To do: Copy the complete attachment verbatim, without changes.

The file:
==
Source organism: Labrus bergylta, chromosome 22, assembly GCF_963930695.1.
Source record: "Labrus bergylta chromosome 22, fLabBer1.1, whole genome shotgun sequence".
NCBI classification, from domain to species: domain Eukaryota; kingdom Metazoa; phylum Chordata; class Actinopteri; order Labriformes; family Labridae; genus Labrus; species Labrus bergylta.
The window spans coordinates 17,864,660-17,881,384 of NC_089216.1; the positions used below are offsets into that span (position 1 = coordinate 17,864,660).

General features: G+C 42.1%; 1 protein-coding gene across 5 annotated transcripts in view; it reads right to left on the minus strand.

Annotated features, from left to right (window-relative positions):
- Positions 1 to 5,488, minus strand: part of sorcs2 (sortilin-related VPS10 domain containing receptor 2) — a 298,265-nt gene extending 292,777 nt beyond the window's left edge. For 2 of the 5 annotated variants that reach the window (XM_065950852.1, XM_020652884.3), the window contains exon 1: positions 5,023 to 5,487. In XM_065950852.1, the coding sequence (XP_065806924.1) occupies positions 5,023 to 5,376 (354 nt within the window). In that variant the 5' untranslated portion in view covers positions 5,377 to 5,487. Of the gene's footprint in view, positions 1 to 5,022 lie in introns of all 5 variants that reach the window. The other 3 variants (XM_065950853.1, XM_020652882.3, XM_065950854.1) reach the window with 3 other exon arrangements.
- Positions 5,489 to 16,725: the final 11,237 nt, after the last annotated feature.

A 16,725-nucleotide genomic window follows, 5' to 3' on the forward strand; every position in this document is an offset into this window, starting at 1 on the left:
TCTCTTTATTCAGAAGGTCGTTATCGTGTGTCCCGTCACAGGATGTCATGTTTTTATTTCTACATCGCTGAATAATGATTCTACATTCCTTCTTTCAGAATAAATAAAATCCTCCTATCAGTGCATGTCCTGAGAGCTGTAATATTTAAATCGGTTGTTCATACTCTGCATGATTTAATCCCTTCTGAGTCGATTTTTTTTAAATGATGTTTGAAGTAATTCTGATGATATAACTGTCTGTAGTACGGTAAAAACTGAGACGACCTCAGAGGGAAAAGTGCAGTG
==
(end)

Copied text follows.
Source organism: Labrus bergylta, chromosome 22, assembly GCF_963930695.1.
Source record: "Labrus bergylta chromosome 22, fLabBer1.1, whole genome shotgun sequence".
NCBI classification, from domain to species: domain Eukaryota; kingdom Metazoa; phylum Chordata; class Actinopteri; order Labriformes; family Labridae; genus Labrus; species Labrus bergylta.
The window spans coordinates 17,864,660-17,881,384 of NC_089216.1; the positions used below are offsets into that span (position 1 = coordinate 17,864,660).

General features: G+C 42.1%; 1 protein-coding gene across 5 annotated transcripts in view; it reads right to left on the minus strand.

Annotated features, from left to right (window-relative positions):
- Positions 1 to 5,488, minus strand: part of sorcs2 (sortilin-related VPS10 domain containing receptor 2) — a 298,265-nt gene extending 292,777 nt beyond the window's left edge. For 2 of the 5 annotated variants that reach the window (XM_065950852.1, XM_020652884.3), the window contains exon 1: positions 5,023 to 5,487. In XM_065950852.1, the coding sequence (XP_065806924.1) occupies positions 5,023 to 5,376 (354 nt within the window). In that variant the 5' untranslated portion in view covers positions 5,377 to 5,487. Of the gene's footprint in view, positions 1 to 5,022 lie in introns of all 5 variants that reach the window. The other 3 variants (XM_065950853.1, XM_020652882.3, XM_065950854.1) reach the window with 3 other exon arrangements.
- Positions 5,489 to 16,725: the final 11,237 nt, after the last annotated feature.

A 16,725-nucleotide genomic window follows, 5' to 3' on the forward strand; every position in this document is an offset into this window, starting at 1 on the left:
TCTCTTTATTCAGAAGGTCGTTATCGTGTGTCCCGTCACAGGATGTCATGTTTTTATTTCTACATCGCTGAATAATGATTCTACATTCCTTCTTTCAGAATAAATAAAATCCTCCTATCAGTGCATGTCCTGAGAGCTGTAATATTTAAATCGGTTGTTCATACTCTGCATGATTTAATCCCTTCTGAGTCGATTTTTTTTAAATGATGTTTGAAGTAATTCTGATGATATAACTGTCTGTAGTACGGTAAAAACTGAGACGACCTCAGAGGGAAAAGTGCAGTG